Lots of excitement among Labour quarters after Labour Ed Miliband announcement that the next Labour candidate for Mayor of London will be selected via a Primary – a vote in which registered party members and non-members who register as supporters will be able to cast a vote.
Primaries are the ‘in thing’ and they might well have a role in opening up the selection of Parliamentary candidates where a party wants to increase its vote by selecting a candidate with broad appeal.
If you’ve consistently been second or third in a ‘safe’ seat and want to leapfrog your opponents, it makes sense to offer local voters a say in the selection of the eventual candidate in the hope that this translates into enough votes come polling day to win the seat.
But I fail to see the benefits of Primaries in selecting a candidate for Mayor of London where the need to secure more than 50% of the vote means parties already need to pick candidates who appeal beyond the narrow party base.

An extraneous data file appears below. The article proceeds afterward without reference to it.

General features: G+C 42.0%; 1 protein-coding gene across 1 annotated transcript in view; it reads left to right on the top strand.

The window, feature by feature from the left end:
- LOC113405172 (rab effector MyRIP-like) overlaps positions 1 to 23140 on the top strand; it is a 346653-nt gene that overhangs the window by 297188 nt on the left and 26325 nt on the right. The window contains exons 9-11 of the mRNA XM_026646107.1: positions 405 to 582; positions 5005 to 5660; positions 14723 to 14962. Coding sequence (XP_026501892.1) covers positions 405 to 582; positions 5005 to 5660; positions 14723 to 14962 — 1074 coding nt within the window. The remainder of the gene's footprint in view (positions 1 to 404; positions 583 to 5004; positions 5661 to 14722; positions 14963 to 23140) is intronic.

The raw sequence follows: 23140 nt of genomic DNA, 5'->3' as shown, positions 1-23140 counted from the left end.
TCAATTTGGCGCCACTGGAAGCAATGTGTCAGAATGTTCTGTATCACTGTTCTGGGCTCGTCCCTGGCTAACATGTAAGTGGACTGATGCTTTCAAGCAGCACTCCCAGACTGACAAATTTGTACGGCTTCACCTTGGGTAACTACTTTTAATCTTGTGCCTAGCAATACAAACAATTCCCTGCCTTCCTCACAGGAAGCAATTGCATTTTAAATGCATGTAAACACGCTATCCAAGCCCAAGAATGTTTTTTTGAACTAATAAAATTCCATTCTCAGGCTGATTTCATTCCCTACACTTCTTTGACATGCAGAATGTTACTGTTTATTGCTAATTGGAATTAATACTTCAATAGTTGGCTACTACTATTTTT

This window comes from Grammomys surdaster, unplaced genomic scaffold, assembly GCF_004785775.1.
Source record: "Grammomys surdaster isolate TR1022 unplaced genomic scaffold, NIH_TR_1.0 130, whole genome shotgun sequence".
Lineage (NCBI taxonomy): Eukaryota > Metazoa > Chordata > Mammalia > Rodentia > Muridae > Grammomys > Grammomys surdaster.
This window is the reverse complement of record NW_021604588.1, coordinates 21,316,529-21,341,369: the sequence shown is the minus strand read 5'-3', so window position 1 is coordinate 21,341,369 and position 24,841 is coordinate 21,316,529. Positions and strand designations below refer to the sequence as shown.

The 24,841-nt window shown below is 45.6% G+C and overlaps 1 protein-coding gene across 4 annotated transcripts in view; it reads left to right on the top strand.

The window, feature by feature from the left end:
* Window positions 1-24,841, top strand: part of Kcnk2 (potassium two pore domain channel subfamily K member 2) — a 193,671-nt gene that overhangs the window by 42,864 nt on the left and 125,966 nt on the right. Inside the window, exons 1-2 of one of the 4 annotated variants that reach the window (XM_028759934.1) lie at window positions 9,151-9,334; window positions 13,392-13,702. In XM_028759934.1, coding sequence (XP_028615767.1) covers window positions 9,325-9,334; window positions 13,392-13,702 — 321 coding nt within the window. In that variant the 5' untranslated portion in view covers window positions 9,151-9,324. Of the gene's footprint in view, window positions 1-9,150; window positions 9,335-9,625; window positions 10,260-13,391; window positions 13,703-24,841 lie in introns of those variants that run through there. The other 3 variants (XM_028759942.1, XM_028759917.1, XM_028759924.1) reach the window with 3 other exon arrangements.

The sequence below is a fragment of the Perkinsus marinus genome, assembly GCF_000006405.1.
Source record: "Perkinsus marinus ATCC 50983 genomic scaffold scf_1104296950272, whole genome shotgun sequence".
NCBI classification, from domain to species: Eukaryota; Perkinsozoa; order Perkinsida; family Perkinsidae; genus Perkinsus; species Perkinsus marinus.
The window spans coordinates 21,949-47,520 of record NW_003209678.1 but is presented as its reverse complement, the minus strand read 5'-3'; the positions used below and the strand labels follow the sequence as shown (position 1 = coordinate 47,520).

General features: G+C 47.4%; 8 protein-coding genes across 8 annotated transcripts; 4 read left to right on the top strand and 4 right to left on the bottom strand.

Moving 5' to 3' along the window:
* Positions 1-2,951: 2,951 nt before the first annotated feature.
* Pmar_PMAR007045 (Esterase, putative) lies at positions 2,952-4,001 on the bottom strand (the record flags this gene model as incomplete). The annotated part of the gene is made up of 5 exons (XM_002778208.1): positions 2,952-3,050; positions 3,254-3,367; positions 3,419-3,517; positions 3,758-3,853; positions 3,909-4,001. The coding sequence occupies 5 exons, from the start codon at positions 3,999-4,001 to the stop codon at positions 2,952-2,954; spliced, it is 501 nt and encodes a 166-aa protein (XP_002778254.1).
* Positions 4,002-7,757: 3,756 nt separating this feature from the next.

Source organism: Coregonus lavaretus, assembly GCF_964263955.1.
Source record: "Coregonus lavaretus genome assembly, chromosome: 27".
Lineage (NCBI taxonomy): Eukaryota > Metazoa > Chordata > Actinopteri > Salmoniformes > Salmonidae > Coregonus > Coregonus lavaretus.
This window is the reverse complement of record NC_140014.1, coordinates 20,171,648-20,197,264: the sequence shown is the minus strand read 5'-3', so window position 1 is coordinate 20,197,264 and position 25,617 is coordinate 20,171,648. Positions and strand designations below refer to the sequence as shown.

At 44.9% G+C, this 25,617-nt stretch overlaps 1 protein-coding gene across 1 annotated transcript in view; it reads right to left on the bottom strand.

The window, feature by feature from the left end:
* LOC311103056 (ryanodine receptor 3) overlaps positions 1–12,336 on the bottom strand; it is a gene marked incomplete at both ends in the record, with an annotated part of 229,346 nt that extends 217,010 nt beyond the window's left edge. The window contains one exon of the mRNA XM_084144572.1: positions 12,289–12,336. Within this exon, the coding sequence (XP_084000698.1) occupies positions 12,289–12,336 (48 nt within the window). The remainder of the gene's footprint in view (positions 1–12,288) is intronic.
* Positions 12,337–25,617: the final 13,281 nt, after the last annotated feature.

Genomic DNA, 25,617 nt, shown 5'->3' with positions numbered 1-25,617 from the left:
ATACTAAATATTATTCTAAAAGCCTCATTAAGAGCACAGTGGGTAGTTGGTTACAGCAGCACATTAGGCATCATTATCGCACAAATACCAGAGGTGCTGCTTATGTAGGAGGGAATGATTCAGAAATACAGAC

Will Londoners who’ve not already joined the party want to sign up as a supporter so they can hear half a dozen would-be runners argue among themselves about who has the purer take on its ideology?
We’ve already had one Primary to select a Mayoral candidate – a mere 20,019 voted to select a Conservative candidate in 2007, hardly a ringing endorsement of the concept as was the lack of outcry when Labour or the Tories failed to hold one in 2012.
But what if I’m wrong and the public do take the idea of Primaries to their heart? What if tens of thousands of Londoners flock to the public meetings and register to vote?
In that case the most likely – and presumably unintended – impact of a Primary is that some of those talked up as potential runners will be driven from the race, unable to capture the imaginations of a wider, selector base.
Some, such as Sadiq Khan, who talk up the impact of a Primary are likely to be among the first victims while a familiar, moderate face such as Tessa Jowell could lead-frog the so-called front runners.
More widely, could a party membership end up with a candidate they don’t support or want? And if so, how would that candidate rally the troops and ensure they hit the streets?